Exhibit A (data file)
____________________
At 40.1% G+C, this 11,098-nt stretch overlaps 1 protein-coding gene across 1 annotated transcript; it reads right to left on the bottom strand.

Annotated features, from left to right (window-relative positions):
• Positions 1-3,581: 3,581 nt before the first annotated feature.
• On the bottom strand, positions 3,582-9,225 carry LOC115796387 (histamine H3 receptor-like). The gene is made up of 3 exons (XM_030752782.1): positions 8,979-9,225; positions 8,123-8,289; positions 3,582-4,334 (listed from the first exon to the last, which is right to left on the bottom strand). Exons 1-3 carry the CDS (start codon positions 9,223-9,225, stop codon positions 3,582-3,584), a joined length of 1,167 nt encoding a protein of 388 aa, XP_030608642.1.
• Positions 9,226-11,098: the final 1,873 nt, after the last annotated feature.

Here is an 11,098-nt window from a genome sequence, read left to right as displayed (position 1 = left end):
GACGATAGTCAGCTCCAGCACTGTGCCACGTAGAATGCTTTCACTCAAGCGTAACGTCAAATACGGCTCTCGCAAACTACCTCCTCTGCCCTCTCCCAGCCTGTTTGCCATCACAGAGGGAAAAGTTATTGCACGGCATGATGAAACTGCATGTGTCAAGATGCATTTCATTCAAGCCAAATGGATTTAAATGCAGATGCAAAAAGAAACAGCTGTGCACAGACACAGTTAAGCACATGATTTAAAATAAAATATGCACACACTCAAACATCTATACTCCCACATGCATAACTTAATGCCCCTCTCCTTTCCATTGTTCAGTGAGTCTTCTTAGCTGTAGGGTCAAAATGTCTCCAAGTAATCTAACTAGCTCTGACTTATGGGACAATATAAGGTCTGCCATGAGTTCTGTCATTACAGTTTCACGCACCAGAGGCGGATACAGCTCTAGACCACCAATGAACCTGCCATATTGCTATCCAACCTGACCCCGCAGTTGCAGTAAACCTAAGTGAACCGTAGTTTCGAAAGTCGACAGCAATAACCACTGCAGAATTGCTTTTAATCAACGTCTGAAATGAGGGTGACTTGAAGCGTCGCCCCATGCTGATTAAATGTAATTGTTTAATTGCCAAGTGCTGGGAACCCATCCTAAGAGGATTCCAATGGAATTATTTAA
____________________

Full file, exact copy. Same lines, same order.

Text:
At 40.1% G+C, this 11,098-nt stretch overlaps 1 protein-coding gene across 1 annotated transcript; it reads right to left on the bottom strand.

Annotated features, from left to right (window-relative positions):
• Positions 1-3,581: 3,581 nt before the first annotated feature.
• On the bottom strand, positions 3,582-9,225 carry LOC115796387 (histamine H3 receptor-like). The gene is made up of 3 exons (XM_030752782.1): positions 8,979-9,225; positions 8,123-8,289; positions 3,582-4,334 (listed from the first exon to the last, which is right to left on the bottom strand). Exons 1-3 carry the CDS (start codon positions 9,223-9,225, stop codon positions 3,582-3,584), a joined length of 1,167 nt encoding a protein of 388 aa, XP_030608642.1.
• Positions 9,226-11,098: the final 1,873 nt, after the last annotated feature.

Here is an 11,098-nt window from a genome sequence, read left to right as displayed (position 1 = left end):
GACGATAGTCAGCTCCAGCACTGTGCCACGTAGAATGCTTTCACTCAAGCGTAACGTCAAATACGGCTCTCGCAAACTACCTCCTCTGCCCTCTCCCAGCCTGTTTGCCATCACAGAGGGAAAAGTTATTGCACGGCATGATGAAACTGCATGTGTCAAGATGCATTTCATTCAAGCCAAATGGATTTAAATGCAGATGCAAAAAGAAACAGCTGTGCACAGACACAGTTAAGCACATGATTTAAAATAAAATATGCACACACTCAAACATCTATACTCCCACATGCATAACTTAATGCCCCTCTCCTTTCCATTGTTCAGTGAGTCTTCTTAGCTGTAGGGTCAAAATGTCTCCAAGTAATCTAACTAGCTCTGACTTATGGGACAATATAAGGTCTGCCATGAGTTCTGTCATTACAGTTTCACGCACCAGAGGCGGATACAGCTCTAGACCACCAATGAACCTGCCATATTGCTATCCAACCTGACCCCGCAGTTGCAGTAAACCTAAGTGAACCGTAGTTTCGAAAGTCGACAGCAATAACCACTGCAGAATTGCTTTTAATCAACGTCTGAAATGAGGGTGACTTGAAGCGTCGCCCCATGCTGATTAAATGTAATTGTTTAATTGCCAAGTGCTGGGAACCCATCCTAAGAGGATTCCAATGGAATTATTTAA